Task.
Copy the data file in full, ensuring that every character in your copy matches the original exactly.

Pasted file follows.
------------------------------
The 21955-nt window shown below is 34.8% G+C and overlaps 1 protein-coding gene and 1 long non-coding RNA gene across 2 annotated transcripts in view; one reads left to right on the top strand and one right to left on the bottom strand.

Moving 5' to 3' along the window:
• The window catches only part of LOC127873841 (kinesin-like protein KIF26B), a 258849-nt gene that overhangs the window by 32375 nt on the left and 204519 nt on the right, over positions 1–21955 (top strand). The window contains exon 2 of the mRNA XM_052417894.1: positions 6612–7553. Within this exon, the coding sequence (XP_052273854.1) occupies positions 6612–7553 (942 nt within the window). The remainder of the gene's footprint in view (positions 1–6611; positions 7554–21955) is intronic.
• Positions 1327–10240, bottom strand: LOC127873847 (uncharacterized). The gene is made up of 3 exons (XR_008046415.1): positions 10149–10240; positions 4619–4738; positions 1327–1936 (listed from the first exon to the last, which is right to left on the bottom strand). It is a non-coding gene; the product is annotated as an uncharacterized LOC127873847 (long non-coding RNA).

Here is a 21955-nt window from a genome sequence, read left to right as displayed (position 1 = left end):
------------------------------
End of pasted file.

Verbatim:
The 21955-nt window shown below is 34.8% G+C and overlaps 1 protein-coding gene and 1 long non-coding RNA gene across 2 annotated transcripts in view; one reads left to right on the top strand and one right to left on the bottom strand.

Moving 5' to 3' along the window:
• The window catches only part of LOC127873841 (kinesin-like protein KIF26B), a 258849-nt gene that overhangs the window by 32375 nt on the left and 204519 nt on the right, over positions 1–21955 (top strand). The window contains exon 2 of the mRNA XM_052417894.1: positions 6612–7553. Within this exon, the coding sequence (XP_052273854.1) occupies positions 6612–7553 (942 nt within the window). The remainder of the gene's footprint in view (positions 1–6611; positions 7554–21955) is intronic.
• Positions 1327–10240, bottom strand: LOC127873847 (uncharacterized). The gene is made up of 3 exons (XR_008046415.1): positions 10149–10240; positions 4619–4738; positions 1327–1936 (listed from the first exon to the last, which is right to left on the bottom strand). It is a non-coding gene; the product is annotated as an uncharacterized LOC127873847 (long non-coding RNA).

Here is a 21955-nt window from a genome sequence, read left to right as displayed (position 1 = left end):